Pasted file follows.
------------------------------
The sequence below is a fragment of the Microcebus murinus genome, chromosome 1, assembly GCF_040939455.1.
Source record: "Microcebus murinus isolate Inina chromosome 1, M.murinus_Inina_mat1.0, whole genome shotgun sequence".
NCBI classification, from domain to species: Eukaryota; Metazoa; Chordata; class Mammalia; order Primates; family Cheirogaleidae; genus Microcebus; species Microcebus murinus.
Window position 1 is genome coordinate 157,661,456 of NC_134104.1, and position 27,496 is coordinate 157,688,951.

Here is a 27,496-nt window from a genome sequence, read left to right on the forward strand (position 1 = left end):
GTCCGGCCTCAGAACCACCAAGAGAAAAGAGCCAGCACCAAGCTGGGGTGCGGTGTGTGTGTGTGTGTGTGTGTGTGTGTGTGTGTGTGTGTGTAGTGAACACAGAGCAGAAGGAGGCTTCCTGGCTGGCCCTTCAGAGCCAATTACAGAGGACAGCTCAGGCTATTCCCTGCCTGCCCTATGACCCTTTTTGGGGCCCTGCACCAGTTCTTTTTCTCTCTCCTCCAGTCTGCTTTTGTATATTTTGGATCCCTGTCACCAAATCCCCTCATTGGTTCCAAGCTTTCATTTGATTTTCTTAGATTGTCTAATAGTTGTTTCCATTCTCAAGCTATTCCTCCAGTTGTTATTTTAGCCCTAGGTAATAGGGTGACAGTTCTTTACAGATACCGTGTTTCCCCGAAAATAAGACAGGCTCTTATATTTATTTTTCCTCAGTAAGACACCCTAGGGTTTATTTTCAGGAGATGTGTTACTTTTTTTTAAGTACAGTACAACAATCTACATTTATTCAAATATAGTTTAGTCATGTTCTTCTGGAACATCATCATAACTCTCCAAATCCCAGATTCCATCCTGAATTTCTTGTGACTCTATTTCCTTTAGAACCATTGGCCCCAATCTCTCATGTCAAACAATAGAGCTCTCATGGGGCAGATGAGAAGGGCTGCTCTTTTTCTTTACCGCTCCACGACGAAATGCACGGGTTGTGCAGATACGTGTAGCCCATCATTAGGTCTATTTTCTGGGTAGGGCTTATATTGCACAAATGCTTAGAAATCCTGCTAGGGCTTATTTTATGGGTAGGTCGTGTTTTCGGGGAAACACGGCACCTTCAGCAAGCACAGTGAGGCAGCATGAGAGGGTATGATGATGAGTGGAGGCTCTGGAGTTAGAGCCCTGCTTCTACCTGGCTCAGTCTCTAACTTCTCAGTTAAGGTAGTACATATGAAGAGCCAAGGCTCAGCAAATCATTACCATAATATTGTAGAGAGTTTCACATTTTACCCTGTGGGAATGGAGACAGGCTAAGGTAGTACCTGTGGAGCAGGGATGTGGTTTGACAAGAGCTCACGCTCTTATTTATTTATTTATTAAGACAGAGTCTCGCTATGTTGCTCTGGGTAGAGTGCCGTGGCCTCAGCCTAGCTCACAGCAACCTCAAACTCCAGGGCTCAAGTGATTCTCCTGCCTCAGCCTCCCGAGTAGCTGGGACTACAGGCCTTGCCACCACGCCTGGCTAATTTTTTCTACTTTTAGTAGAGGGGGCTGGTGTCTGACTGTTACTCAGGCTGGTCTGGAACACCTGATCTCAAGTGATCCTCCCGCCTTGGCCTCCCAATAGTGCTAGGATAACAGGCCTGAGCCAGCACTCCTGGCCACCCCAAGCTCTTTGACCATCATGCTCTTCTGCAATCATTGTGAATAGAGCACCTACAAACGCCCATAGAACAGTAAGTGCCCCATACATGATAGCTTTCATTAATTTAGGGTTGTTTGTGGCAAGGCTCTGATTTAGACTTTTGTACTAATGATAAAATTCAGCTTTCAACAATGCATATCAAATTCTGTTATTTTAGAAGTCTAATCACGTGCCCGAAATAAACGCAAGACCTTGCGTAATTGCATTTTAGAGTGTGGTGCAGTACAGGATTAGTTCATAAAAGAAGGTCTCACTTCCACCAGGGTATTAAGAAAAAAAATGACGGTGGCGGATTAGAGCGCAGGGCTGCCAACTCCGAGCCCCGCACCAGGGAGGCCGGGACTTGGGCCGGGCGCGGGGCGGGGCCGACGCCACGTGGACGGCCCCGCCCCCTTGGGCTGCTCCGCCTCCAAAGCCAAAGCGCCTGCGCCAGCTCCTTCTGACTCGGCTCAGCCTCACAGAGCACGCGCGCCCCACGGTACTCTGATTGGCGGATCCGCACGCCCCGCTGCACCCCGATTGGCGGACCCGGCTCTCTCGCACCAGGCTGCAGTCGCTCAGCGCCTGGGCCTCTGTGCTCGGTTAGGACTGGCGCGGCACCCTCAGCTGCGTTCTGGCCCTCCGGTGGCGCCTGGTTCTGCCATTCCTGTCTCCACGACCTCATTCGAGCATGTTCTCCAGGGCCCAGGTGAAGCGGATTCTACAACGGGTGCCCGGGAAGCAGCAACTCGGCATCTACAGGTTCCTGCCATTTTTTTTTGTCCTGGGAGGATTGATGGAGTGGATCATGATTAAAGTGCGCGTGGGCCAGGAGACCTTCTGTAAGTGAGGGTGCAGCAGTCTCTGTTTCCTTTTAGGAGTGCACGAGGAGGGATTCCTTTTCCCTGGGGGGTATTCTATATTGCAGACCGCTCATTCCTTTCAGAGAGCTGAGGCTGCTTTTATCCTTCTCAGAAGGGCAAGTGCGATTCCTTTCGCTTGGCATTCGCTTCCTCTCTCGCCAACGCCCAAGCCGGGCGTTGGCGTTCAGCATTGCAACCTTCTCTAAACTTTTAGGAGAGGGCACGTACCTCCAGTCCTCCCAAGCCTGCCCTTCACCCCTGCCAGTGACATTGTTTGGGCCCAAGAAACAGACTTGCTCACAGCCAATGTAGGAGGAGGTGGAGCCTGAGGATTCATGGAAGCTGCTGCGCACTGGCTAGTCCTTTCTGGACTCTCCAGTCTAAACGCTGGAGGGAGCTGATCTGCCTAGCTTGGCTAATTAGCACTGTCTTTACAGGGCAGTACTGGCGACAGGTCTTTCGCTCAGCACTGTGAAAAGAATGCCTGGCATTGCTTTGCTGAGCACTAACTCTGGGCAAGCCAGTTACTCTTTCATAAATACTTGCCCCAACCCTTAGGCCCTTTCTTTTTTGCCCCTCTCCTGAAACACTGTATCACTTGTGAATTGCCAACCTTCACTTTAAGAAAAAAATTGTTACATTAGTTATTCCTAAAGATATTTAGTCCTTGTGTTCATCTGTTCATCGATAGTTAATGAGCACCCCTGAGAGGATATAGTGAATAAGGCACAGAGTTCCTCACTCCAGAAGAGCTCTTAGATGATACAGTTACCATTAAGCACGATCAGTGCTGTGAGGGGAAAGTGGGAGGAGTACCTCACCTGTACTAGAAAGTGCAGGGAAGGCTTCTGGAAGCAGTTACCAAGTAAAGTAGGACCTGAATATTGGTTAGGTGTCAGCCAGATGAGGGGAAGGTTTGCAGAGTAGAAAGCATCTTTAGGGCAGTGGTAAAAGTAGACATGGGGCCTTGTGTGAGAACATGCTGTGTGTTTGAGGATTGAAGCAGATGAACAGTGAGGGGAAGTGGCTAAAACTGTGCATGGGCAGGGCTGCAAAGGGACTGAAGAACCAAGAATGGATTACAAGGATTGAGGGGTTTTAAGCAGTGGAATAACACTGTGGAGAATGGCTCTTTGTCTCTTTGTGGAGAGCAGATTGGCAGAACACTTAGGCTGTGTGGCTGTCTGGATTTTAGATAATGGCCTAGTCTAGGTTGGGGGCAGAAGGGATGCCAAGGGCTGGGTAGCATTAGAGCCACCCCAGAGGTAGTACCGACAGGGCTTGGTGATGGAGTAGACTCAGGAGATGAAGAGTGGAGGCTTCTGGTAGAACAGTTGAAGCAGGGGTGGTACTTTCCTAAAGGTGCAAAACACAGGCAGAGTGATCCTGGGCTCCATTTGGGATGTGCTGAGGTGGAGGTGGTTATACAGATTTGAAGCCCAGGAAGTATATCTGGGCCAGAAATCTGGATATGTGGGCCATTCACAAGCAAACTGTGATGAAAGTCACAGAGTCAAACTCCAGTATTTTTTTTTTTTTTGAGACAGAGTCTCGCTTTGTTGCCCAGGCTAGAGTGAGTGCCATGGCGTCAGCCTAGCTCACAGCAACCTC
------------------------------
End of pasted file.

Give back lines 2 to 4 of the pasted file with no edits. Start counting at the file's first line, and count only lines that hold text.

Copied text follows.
Source record: "Microcebus murinus isolate Inina chromosome 1, M.murinus_Inina_mat1.0, whole genome shotgun sequence".
NCBI classification, from domain to species: Eukaryota; Metazoa; Chordata; class Mammalia; order Primates; family Cheirogaleidae; genus Microcebus; species Microcebus murinus.
Window position 1 is genome coordinate 157,661,456 of NC_134104.1, and position 27,496 is coordinate 157,688,951.